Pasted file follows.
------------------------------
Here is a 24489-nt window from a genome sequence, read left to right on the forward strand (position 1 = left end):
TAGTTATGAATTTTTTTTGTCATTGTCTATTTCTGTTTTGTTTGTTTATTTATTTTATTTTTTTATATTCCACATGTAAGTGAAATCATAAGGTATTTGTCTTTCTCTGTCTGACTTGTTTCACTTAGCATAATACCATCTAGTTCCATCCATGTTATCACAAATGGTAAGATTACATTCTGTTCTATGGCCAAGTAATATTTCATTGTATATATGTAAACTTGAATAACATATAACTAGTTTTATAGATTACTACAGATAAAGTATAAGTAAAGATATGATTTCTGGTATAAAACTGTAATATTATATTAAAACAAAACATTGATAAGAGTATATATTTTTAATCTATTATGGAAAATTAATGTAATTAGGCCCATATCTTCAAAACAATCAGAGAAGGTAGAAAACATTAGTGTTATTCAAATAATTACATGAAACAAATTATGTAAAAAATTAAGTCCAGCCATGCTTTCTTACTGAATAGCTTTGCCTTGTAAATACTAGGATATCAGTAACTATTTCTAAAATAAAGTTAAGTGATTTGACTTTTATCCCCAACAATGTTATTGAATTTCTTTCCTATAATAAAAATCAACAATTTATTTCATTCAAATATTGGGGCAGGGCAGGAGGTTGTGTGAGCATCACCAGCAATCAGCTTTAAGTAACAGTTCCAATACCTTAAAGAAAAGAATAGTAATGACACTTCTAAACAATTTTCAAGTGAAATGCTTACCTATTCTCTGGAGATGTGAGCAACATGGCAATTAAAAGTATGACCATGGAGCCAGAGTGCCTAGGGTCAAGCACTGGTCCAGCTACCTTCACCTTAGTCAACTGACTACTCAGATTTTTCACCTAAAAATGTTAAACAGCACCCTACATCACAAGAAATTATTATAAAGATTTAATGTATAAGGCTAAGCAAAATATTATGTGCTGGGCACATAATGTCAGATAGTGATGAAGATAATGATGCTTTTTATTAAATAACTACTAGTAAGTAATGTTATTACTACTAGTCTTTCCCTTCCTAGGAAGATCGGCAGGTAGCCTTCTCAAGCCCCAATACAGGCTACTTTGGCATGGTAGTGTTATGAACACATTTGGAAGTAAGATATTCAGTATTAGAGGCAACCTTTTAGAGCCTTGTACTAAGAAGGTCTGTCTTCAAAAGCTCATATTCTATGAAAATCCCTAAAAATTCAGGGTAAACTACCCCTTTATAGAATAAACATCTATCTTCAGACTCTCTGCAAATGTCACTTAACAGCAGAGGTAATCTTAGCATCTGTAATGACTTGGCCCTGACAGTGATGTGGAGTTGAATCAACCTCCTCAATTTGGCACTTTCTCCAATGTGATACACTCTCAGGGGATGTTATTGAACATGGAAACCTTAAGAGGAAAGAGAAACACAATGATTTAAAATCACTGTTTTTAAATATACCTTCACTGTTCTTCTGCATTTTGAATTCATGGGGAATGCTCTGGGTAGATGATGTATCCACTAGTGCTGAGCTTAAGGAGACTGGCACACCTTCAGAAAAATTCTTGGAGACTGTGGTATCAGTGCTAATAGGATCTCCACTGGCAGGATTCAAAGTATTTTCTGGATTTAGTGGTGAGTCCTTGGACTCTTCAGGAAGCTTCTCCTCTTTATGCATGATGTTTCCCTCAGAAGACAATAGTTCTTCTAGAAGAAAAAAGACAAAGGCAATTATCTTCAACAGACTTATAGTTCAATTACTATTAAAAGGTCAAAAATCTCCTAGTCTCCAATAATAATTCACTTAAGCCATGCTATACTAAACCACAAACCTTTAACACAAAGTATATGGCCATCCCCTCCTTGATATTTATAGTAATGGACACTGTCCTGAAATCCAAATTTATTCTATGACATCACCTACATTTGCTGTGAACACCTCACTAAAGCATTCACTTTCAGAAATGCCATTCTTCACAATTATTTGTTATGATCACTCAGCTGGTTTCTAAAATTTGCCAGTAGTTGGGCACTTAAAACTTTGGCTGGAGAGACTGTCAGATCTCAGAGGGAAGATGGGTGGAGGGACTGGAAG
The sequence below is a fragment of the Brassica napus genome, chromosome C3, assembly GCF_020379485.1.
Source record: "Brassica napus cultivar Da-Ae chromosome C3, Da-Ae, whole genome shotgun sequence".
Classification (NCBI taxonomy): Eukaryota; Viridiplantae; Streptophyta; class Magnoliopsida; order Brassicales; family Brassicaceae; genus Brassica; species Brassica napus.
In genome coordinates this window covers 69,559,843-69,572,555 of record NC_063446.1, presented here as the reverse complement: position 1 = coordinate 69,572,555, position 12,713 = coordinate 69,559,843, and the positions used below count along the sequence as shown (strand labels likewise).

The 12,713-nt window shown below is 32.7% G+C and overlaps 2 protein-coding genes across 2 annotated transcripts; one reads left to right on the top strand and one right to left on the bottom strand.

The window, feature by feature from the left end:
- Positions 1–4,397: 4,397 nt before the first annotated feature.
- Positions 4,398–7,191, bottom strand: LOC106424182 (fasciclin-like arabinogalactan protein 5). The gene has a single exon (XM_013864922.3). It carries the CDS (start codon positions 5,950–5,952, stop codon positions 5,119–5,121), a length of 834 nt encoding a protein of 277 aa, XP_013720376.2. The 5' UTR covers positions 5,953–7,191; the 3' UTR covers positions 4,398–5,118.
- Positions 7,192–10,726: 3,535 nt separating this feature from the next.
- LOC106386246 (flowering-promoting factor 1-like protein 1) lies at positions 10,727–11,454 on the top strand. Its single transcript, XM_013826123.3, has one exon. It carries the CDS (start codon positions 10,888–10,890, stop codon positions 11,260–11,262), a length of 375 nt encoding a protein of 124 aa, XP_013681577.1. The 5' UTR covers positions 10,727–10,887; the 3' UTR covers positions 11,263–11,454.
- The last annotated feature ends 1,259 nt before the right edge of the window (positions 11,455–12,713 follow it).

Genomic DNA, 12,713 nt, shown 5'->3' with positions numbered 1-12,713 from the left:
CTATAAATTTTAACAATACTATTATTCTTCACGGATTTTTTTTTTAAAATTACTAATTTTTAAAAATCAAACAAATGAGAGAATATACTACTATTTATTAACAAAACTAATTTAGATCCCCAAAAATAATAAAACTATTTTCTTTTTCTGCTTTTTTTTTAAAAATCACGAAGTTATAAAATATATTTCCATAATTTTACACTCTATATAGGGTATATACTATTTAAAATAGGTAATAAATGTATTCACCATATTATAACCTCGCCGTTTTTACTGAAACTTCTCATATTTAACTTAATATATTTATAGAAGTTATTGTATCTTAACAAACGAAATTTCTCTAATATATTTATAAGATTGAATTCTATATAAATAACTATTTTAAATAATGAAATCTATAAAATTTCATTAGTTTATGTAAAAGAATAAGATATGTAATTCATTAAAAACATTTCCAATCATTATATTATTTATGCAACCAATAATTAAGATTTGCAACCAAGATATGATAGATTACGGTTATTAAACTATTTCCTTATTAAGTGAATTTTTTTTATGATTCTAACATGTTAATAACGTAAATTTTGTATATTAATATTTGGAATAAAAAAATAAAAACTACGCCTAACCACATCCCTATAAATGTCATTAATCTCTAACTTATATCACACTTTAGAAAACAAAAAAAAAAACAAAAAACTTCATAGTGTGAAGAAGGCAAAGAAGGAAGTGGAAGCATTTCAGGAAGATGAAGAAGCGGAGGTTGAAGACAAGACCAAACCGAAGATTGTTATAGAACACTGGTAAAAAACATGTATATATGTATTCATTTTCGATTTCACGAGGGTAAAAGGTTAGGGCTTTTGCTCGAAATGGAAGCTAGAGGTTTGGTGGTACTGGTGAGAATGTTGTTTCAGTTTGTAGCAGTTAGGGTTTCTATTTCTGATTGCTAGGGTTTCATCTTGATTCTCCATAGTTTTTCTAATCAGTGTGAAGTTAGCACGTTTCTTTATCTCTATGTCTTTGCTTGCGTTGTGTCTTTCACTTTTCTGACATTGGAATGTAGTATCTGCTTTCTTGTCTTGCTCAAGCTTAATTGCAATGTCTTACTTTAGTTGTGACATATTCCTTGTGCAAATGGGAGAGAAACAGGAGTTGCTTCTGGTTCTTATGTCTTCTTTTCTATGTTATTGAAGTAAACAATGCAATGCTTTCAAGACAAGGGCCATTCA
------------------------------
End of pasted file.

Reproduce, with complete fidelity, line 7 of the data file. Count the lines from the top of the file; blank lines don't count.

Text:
The 12,713-nt window shown below is 32.7% G+C and overlaps 2 protein-coding genes across 2 annotated transcripts; one reads left to right on the top strand and one right to left on the bottom strand.